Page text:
by Leeann Minogue
Ken Colborn, a fourth-generation farmer, says his great-grandfather’s decision to settle in an area with relatively light soil probably saved their farm. In 1910, William Colborn chose his homestead near Delisle, Saskatchewan, because he liked the trees and the creek in the area. It’s a nice spot, but not all the Colborn land is well suited to growing crops. As a result, Ken says, “we had to go into the beef business.” Today, the Colborns have built up a healthy cattle operation alongside their grain and egg production businesses.
Ken’s brother Ron was a teenager when his father and uncle first purchased a herd of cows from a neighbouring farmer. The brothers were looking for a way to make use of their hay land and a creek bottom that didn’t produce grain. Once they bought their first 30 cows, Ron says, “it was just a matter of growing the herd.”
The Colborns believe investment in high-quality cattle genetics has been the key to their success in the industry. In 2004, they started buying replacement heifers, female cattle new their herd that have not yet had a calf. These heifers were a cross of Red Angus and Red Simmental cattle breeds. When they crossed these heifers with Charolais bulls, the resulting calves were even and tan coloured, and were able to put on weight quickly. Ron attributes their calves’ high feed conversion rate to hybrid vigor. “We’ve never looked back,” Ron says.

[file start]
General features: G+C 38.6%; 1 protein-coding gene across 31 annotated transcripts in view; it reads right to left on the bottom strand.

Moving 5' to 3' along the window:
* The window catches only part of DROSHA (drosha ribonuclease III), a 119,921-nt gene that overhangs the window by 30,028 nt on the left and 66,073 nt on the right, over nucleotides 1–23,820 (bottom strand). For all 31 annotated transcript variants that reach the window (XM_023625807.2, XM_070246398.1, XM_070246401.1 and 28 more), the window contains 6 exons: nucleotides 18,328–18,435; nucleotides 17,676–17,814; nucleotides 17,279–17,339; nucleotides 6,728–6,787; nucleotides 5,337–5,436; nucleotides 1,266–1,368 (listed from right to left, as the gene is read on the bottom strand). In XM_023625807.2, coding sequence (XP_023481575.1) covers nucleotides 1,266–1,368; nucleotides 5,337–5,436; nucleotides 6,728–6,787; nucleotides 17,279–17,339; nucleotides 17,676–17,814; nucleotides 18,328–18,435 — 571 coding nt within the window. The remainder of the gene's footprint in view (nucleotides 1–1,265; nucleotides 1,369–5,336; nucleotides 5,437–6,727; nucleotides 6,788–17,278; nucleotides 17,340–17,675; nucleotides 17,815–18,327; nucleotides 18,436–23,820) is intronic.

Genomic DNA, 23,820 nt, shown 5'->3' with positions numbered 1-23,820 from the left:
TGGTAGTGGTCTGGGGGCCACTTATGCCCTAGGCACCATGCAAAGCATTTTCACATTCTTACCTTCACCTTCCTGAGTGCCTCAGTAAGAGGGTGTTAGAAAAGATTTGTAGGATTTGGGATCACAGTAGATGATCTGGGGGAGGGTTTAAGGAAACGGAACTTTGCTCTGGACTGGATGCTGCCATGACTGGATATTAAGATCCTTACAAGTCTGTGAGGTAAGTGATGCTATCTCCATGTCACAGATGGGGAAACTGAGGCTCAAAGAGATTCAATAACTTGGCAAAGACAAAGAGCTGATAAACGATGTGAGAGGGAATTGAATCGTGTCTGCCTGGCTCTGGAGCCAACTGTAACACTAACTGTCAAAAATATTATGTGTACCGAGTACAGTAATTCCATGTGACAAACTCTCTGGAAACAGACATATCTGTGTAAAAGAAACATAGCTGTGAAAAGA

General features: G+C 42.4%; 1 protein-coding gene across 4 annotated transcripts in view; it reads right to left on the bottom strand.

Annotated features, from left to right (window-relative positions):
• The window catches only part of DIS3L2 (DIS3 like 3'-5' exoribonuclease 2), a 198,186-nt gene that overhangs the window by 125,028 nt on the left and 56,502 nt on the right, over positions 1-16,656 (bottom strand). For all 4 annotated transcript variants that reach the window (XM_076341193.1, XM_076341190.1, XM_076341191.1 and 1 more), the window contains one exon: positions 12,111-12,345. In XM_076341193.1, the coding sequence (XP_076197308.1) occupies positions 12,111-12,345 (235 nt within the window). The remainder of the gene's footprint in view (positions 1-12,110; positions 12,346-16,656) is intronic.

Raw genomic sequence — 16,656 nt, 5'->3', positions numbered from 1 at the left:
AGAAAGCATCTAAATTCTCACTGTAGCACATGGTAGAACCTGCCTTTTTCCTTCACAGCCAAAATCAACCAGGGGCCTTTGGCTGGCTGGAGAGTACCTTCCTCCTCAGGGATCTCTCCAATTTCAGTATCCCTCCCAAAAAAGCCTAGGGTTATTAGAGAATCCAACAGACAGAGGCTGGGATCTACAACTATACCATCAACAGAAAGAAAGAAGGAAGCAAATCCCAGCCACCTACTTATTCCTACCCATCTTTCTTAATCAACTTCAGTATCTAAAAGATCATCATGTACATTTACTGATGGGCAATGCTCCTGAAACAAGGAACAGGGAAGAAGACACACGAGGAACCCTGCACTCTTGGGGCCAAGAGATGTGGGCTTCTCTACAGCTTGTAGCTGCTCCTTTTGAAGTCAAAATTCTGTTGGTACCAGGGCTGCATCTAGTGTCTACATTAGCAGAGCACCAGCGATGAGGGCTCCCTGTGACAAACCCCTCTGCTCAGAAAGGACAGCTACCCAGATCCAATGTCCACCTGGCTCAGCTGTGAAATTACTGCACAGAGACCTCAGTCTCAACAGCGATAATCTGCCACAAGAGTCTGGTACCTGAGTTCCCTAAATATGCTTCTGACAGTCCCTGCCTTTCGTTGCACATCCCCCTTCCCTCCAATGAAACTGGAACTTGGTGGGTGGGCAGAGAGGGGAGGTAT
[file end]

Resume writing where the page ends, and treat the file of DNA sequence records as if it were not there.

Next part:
Grains and oilseed yields are typically lower on lighter land. The Colborns use their lighter land to grow silage for their cattle herd. They plant barley as early in the spring as possible, then chop the plants for silage in June or July, when the barley is still green and made up of 65 percent moisture. They let it ferment over the summer and fall and feed it to the cattle through the winter and spring. “Once it’s in there and it’s cooked,” says Jeff (Ron’s son), referring to the fermenting process “it’s kind of like candy for the cows.”
Sustainability is always top of mind for the Colborns, in all aspects of their business. That includes soil health and environmental sustainability, as well as economic sustainability. “Sometimes people view farming and ranching as more of a lifestyle. It still needs to be operated as a business,” says Jeff’s cousin Shawn Colborn.
Investing in technology like new cattle genetics and alternative grazing practices have been key factors in the Colborn farm’s longevity. However, there is one area where visitors to the farm won’t see the latest farm machinery. The Colborns prefer to handle their cattle herd with horses rather than ATVs or other vehicles.
In some parts of their pasture, Jeff says, the bush is too thick to get through with an ATV. There would be no way to chase a bull out of the trees. Shawn says the cattle are less stressed when they’re handled by people on horseback rather than noisy machines. Jeff grew up learning to ride horses and rope, and he’s always imagined he would teach his kids, the sixth-generation of Colborn farmers, to do the same. “There’s no better way to go out and spend the day with cows than on the back of a horse.”